We got through the budget week! The Senate budget unfolded without too much drama along the lines I outlined in my pre-budget piece. Thanks to all for comments on that piece.
A few highlights and notes about the process:
Commenters (and others by phone and email) urged support for the Mass Cultural Council budget. We did get a substantial amendment through for the Mass Cultural Council, up from $9.6 million to $12 million as urged by commenters below. This is an example of a recurring budget dynamic. There are certain programs that have well organized constituencies which are always going to generate budget amendments with broad support in the budget process. MCC is one of those programs and the amendment had over 25 cosponsors. Ironically, since these amendments are anticipated, our experienced budget writers tend to go below their intended outcome for these popular programs in the first draft, allowing room for the floor activity to be successful without disrupting their intended budget balance.
Another program which is always broadly supported is the civil legal aid program. I carried the anticipated amendment for MLAC on the Senate floor which won a $1 million increase from the prior year. That is $1 million below what the House did, but that’s another recurring dynamic in the budget process — if a program has broad support on the House side, the Senate may go low on that program, expecting to compromise upwards in the budget process. The House does the same. Since the budget ultimately has to be balanced and there isn’t much play in the bottom line, each branch tends to want the other branch to assume responsibility and trade in the bargaining process for shared priority items — so giving them more headroom to trade for priorities that are stronger in their own branch.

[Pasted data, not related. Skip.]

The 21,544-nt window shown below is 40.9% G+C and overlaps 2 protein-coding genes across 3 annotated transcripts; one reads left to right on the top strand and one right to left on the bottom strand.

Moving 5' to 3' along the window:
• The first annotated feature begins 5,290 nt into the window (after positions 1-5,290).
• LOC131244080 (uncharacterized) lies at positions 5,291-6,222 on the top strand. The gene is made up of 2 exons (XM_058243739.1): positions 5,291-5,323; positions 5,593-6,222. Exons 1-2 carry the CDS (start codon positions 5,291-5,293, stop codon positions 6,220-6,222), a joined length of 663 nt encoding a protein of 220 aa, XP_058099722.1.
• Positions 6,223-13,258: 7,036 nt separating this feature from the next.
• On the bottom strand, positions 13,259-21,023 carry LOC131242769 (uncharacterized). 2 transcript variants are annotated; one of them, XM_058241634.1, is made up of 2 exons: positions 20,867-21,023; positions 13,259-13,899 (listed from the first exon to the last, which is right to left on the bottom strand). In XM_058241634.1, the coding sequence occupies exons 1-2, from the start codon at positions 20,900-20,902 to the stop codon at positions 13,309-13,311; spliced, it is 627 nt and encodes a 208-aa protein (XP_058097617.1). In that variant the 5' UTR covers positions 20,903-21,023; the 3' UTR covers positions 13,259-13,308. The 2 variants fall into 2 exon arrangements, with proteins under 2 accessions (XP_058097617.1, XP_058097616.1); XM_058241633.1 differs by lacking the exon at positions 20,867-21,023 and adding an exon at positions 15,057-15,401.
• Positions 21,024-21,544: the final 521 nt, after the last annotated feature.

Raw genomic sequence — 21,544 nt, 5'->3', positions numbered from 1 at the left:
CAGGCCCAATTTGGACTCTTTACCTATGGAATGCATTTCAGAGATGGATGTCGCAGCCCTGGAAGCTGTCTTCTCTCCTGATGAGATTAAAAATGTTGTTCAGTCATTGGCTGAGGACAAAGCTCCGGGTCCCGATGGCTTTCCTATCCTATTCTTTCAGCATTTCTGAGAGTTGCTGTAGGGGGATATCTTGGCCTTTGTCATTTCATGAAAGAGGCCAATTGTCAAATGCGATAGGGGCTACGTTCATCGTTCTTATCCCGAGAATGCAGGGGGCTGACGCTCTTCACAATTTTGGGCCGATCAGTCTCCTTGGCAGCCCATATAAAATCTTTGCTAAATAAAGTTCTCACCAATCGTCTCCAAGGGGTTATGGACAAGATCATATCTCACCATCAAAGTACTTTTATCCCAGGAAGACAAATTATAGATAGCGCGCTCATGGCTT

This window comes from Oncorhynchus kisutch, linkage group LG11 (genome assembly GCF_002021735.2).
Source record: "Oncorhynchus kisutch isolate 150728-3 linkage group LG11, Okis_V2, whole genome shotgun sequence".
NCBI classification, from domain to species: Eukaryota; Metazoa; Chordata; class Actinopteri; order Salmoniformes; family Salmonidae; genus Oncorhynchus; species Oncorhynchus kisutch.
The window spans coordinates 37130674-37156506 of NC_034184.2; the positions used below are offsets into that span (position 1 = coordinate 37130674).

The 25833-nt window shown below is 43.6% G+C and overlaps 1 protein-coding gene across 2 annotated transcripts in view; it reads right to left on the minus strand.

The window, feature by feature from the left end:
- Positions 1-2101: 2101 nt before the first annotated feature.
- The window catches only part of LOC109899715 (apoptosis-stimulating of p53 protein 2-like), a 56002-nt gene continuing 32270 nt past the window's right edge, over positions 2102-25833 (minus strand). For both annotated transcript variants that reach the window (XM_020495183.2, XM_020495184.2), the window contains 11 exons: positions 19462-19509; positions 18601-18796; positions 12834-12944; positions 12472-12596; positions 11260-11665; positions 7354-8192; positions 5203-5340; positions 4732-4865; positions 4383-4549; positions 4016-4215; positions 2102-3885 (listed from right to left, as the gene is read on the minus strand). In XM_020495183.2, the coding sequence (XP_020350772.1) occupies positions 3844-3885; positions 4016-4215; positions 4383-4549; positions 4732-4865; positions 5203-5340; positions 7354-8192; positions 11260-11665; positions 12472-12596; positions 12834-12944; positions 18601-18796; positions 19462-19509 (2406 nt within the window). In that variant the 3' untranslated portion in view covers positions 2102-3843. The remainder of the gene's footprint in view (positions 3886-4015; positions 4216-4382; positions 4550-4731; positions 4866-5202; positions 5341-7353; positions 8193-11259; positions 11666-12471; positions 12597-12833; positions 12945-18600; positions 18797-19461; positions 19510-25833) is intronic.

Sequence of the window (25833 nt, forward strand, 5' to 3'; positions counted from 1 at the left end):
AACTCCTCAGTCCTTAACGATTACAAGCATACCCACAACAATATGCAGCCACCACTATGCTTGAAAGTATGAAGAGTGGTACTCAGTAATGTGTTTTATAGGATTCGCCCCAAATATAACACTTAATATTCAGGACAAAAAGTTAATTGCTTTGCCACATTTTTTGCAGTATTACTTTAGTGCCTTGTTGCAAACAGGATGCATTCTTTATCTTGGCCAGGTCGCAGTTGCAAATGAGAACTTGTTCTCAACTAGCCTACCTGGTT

Where major amendments are not anticipated — because a program comes late to the table, because budget writers have already built strong support for it into their budget, or because the House has made it a visible priority — it is very difficult to secure substantial increases. I got little traction on an amendment that I offered for the “School-to-Careers” private industry partnership program for youth job placements — an excellent program that does a lot in the Brighton area. That program achieved level funding in the House budget and is down slightly in the Senate draft. It is likely to end up level-funded in the final budget, but it is down considerably from pre-recession levels. I hope we’ll be able to make further progress on it perhaps in our economic development bill.
Similarly, I joined a substantial majority in voting in a roll call against an amendment increasing a very popular program that I do support, the METCO program, after we had applied fiscal discipline to amendments for other equally meritorious but less visible programs. The METCO program was level funded in the Senate budget draft, but is funded at $19.1 million in the final House Budget, up 5% from last year, and so is likely to sustain a healthy cost-of-living increase in conference. I considered voting for the amendment, knowing that the departure from discipline would fail, but I would have felt hypocritical, since I joined in opposing amendments that had local appeal for other legislators, for example, I voted no in repetitive roll-calls to increase funding for the Taunton state hospital — another cause I support — we do need more inpatient mental health care options.
Ultimately, the budget process unfolded smoothly largely because members of the Senate felt comfortable that, tweaks aside, the Senate Ways and Means Budget draft reflected a good balance of shared priorities and we were unwilling to badly disrupt that balance. I’ll report further on some particular local priorities in the budget after the conference process — reconciling differences with the House budget — completes in June.